There is a problem with the revival opener: it's not the family that wishes to control the troubled teen, but the parents. It would have been accurate to say that "a couple," since the troubled teen herself, as well as her clean-cut little sister, are just fine with the way she is.

The Winslow family moves into the gated community of Evergreen in the hopes of transforming their rebellious daughter Jenna into a respectful community kid. Yet Evergreen is creepy, a conformist society where nearly everyone dresses alike. And the sign on the gate reads:
Our children are our greatest resource"
which of course made me wonder if Jenna would become part of the weekend community barbecue, or perhaps used to fire up the gas stove or the car's engine. Resource is such an inclusive word. This immediate speculation is telling of how generic the concept has become, the utopian community that reveals itself to be willing to sacrifice its most deviant members for the good of the whole. Recently an episode of the Mick Garris creation Fear Itself, titled "Community," featured the same basic idea. The most recognizable dark community is probably from Ira Levin's The Stepford Wives, which, though dated, is nonetheless a good read.

The first episode of the new Twilight Zone is a "safe" one, an attempt to find fresh viewers while bringing in those adamantly faithful to the original by maintaining elements of the original show, such as the twist ending and, well, maybe only the twist ending. Everything about the episode is generic, from the basic premise to the story-line, the dialogue and stock characters, some of whom are completely non-descript, and you wonder why they are even there. They are there simply for plot progression purposes, of course, so that we can be guided to that final twist. Sadly, everything is molded toward that ending, conscious of the final great reveal, which is, truth be told, not at all spectacular. Whether or not we figure out exactly what makes children such great community resources really doesn't matter, because you have an idea of the gist of it all, and that inkling alone removes any shock or sense of satisfaction.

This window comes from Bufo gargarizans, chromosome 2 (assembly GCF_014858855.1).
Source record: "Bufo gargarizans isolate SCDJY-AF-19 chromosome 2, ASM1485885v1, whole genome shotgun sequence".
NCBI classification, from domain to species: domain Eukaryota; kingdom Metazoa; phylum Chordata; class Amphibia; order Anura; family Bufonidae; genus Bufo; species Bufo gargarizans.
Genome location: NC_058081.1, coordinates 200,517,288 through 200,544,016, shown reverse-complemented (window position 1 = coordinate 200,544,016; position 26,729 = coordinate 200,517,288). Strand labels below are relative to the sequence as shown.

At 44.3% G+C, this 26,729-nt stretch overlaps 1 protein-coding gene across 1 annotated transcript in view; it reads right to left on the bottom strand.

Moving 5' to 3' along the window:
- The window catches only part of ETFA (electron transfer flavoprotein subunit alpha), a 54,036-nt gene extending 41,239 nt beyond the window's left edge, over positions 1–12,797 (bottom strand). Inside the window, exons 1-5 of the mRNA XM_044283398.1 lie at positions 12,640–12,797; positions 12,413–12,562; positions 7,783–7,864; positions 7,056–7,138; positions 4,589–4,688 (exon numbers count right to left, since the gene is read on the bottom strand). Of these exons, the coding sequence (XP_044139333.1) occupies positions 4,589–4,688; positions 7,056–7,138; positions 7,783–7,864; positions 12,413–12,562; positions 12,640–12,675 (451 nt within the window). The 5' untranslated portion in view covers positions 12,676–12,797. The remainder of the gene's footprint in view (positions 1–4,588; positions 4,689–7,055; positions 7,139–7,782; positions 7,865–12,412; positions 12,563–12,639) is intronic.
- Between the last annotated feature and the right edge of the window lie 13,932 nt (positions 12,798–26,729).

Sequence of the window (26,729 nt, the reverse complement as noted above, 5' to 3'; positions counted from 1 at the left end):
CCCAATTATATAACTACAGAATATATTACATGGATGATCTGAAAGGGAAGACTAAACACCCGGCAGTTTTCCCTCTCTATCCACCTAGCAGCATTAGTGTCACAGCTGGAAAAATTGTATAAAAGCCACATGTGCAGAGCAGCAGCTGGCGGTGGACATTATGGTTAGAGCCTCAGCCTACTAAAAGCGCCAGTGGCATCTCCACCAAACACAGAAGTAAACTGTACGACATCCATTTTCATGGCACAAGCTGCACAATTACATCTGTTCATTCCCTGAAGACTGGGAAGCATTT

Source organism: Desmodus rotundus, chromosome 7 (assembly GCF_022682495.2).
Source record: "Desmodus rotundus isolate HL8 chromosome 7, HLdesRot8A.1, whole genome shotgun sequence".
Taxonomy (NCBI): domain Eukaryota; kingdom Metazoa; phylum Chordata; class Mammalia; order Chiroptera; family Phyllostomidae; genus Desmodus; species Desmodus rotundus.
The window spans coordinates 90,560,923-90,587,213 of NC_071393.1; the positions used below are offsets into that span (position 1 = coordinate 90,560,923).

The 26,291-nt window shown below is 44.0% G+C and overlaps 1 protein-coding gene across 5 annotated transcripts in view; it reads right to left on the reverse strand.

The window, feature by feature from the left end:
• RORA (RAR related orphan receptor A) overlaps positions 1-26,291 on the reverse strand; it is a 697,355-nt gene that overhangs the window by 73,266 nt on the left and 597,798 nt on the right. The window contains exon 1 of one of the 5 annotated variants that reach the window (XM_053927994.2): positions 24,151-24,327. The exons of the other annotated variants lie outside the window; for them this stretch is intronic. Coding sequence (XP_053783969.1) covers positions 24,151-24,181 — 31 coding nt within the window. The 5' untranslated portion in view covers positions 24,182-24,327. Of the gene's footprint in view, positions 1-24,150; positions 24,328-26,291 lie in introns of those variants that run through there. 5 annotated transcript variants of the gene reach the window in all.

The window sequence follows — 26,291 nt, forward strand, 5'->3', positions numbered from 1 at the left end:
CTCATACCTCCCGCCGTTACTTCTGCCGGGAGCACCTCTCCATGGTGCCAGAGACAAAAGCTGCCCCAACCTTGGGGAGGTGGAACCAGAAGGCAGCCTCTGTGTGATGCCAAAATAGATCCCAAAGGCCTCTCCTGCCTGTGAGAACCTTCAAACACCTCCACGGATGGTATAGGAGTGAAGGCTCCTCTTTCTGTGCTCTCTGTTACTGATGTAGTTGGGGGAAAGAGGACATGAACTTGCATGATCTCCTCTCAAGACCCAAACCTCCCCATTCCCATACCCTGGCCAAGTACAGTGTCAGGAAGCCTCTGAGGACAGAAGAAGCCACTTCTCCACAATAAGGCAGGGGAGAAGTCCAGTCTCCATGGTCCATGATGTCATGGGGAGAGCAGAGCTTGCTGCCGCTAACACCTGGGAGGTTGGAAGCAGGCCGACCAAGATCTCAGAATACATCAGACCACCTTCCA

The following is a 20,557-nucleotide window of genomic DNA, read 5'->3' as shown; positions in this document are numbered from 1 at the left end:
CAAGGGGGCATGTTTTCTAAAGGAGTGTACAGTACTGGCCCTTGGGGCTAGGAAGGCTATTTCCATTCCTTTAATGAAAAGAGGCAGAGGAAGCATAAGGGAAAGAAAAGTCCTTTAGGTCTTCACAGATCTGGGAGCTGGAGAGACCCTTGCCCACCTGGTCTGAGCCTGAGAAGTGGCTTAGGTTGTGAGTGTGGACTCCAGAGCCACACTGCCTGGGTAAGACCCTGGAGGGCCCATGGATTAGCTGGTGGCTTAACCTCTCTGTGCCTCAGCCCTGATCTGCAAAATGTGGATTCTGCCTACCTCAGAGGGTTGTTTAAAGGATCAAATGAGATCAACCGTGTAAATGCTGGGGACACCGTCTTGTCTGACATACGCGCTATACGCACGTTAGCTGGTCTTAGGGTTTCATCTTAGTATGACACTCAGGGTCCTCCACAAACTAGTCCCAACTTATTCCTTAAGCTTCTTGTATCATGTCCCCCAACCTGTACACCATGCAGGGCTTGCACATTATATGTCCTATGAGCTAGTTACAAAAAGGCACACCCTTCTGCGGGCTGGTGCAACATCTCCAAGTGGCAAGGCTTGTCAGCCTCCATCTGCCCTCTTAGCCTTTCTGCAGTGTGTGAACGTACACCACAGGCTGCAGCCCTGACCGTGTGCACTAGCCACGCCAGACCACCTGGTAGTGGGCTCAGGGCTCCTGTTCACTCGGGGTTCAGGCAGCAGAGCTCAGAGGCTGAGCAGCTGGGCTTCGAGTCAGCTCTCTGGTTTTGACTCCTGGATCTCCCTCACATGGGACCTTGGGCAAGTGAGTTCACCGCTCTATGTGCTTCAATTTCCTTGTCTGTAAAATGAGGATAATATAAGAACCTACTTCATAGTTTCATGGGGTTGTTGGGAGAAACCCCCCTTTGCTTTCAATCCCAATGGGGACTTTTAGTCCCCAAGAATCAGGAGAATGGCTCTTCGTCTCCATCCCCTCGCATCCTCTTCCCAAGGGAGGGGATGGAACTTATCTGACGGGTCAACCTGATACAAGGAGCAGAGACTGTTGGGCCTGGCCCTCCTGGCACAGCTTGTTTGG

This is the first of three TZ episodes directed by longtime television director Allan Kroeker, who also directed one of the 1980s TZ episodes and might have been hired due to that link. Kroeker certainly cannot be blamed for the weak episode. Amber Tamblyn is fine as the rebel Jenna, but the role is so thinly written that a doorknob would have performed just as well. The gated community is pretty, very green, so at least we're offered something worth looking at.